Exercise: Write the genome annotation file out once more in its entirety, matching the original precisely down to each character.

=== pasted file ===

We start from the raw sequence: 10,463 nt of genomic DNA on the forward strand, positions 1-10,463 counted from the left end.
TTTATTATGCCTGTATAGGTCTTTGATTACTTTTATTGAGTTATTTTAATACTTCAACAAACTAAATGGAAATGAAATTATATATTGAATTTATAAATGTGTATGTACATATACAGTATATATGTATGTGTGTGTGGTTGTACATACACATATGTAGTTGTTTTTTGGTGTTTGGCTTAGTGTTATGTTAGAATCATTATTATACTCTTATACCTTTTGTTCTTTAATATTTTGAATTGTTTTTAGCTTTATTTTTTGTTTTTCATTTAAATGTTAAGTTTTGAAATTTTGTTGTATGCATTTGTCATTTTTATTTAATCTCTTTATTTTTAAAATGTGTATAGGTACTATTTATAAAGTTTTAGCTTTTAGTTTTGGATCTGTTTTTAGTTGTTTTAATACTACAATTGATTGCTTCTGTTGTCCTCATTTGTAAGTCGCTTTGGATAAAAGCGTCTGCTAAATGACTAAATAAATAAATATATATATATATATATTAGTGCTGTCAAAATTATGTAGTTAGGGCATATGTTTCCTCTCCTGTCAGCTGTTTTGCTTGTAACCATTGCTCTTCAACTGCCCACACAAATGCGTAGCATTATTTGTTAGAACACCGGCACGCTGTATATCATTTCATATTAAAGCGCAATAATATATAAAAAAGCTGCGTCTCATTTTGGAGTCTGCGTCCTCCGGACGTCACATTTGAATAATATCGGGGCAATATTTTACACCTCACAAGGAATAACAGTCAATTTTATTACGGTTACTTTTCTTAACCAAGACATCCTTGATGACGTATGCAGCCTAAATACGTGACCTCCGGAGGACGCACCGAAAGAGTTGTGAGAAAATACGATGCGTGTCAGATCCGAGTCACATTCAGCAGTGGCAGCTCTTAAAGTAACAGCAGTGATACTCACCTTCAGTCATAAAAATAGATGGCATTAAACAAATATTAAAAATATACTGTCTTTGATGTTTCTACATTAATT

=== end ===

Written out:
We start from the raw sequence: 10,463 nt of genomic DNA on the forward strand, positions 1-10,463 counted from the left end.
TTTATTATGCCTGTATAGGTCTTTGATTACTTTTATTGAGTTATTTTAATACTTCAACAAACTAAATGGAAATGAAATTATATATTGAATTTATAAATGTGTATGTACATATACAGTATATATGTATGTGTGTGTGGTTGTACATACACATATGTAGTTGTTTTTTGGTGTTTGGCTTAGTGTTATGTTAGAATCATTATTATACTCTTATACCTTTTGTTCTTTAATATTTTGAATTGTTTTTAGCTTTATTTTTTGTTTTTCATTTAAATGTTAAGTTTTGAAATTTTGTTGTATGCATTTGTCATTTTTATTTAATCTCTTTATTTTTAAAATGTGTATAGGTACTATTTATAAAGTTTTAGCTTTTAGTTTTGGATCTGTTTTTAGTTGTTTTAATACTACAATTGATTGCTTCTGTTGTCCTCATTTGTAAGTCGCTTTGGATAAAAGCGTCTGCTAAATGACTAAATAAATAAATATATATATATATATATTAGTGCTGTCAAAATTATGTAGTTAGGGCATATGTTTCCTCTCCTGTCAGCTGTTTTGCTTGTAACCATTGCTCTTCAACTGCCCACACAAATGCGTAGCATTATTTGTTAGAACACCGGCACGCTGTATATCATTTCATATTAAAGCGCAATAATATATAAAAAAGCTGCGTCTCATTTTGGAGTCTGCGTCCTCCGGACGTCACATTTGAATAATATCGGGGCAATATTTTACACCTCACAAGGAATAACAGTCAATTTTATTACGGTTACTTTTCTTAACCAAGACATCCTTGATGACGTATGCAGCCTAAATACGTGACCTCCGGAGGACGCACCGAAAGAGTTGTGAGAAAATACGATGCGTGTCAGATCCGAGTCACATTCAGCAGTGGCAGCTCTTAAAGTAACAGCAGTGATACTCACCTTCAGTCATAAAAATAGATGGCATTAAACAAATATTAAAAATATACTGTCTTTGATGTTTCTACATTAATT